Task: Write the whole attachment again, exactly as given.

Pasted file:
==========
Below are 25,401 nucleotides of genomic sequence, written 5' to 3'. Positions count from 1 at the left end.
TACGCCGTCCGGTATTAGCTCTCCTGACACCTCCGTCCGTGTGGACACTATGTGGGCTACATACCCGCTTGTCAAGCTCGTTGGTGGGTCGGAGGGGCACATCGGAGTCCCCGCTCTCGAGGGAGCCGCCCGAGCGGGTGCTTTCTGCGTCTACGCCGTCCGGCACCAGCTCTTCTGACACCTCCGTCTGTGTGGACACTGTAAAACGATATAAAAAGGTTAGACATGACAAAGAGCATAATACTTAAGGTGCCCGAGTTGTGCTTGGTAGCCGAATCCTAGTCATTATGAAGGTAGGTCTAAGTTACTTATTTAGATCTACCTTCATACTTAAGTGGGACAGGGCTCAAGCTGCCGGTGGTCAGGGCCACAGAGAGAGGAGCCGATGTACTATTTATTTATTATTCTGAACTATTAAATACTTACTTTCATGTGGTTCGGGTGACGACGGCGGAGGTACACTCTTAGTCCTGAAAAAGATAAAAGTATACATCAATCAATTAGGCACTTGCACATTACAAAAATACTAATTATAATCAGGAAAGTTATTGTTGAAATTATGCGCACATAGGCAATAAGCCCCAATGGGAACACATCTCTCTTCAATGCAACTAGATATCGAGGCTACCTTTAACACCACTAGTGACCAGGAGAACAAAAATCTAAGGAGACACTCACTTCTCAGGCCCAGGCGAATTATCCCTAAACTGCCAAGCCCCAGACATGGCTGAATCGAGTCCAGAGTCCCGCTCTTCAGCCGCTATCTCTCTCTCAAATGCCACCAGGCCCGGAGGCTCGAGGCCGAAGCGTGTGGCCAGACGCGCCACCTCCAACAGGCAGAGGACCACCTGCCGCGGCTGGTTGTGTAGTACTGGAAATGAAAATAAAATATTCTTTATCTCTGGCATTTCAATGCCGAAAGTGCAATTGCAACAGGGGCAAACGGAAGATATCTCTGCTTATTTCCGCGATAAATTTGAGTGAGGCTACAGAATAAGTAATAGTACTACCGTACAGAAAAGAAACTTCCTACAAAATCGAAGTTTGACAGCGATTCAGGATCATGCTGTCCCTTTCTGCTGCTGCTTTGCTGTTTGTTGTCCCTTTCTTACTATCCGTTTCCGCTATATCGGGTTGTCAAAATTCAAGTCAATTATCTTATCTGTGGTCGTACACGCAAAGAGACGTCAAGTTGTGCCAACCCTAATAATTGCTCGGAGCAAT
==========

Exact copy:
Below are 25,401 nucleotides of genomic sequence, written 5' to 3'. Positions count from 1 at the left end.
TACGCCGTCCGGTATTAGCTCTCCTGACACCTCCGTCCGTGTGGACACTATGTGGGCTACATACCCGCTTGTCAAGCTCGTTGGTGGGTCGGAGGGGCACATCGGAGTCCCCGCTCTCGAGGGAGCCGCCCGAGCGGGTGCTTTCTGCGTCTACGCCGTCCGGCACCAGCTCTTCTGACACCTCCGTCTGTGTGGACACTGTAAAACGATATAAAAAGGTTAGACATGACAAAGAGCATAATACTTAAGGTGCCCGAGTTGTGCTTGGTAGCCGAATCCTAGTCATTATGAAGGTAGGTCTAAGTTACTTATTTAGATCTACCTTCATACTTAAGTGGGACAGGGCTCAAGCTGCCGGTGGTCAGGGCCACAGAGAGAGGAGCCGATGTACTATTTATTTATTATTCTGAACTATTAAATACTTACTTTCATGTGGTTCGGGTGACGACGGCGGAGGTACACTCTTAGTCCTGAAAAAGATAAAAGTATACATCAATCAATTAGGCACTTGCACATTACAAAAATACTAATTATAATCAGGAAAGTTATTGTTGAAATTATGCGCACATAGGCAATAAGCCCCAATGGGAACACATCTCTCTTCAATGCAACTAGATATCGAGGCTACCTTTAACACCACTAGTGACCAGGAGAACAAAAATCTAAGGAGACACTCACTTCTCAGGCCCAGGCGAATTATCCCTAAACTGCCAAGCCCCAGACATGGCTGAATCGAGTCCAGAGTCCCGCTCTTCAGCCGCTATCTCTCTCTCAAATGCCACCAGGCCCGGAGGCTCGAGGCCGAAGCGTGTGGCCAGACGCGCCACCTCCAACAGGCAGAGGACCACCTGCCGCGGCTGGTTGTGTAGTACTGGAAATGAAAATAAAATATTCTTTATCTCTGGCATTTCAATGCCGAAAGTGCAATTGCAACAGGGGCAAACGGAAGATATCTCTGCTTATTTCCGCGATAAATTTGAGTGAGGCTACAGAATAAGTAATAGTACTACCGTACAGAAAAGAAACTTCCTACAAAATCGAAGTTTGACAGCGATTCAGGATCATGCTGTCCCTTTCTGCTGCTGCTTTGCTGTTTGTTGTCCCTTTCTTACTATCCGTTTCCGCTATATCGGGTTGTCAAAATTCAAGTCAATTATCTTATCTGTGGTCGTACACGCAAAGAGACGTCAAGTTGTGCCAACCCTAATAATTGCTCGGAGCAAT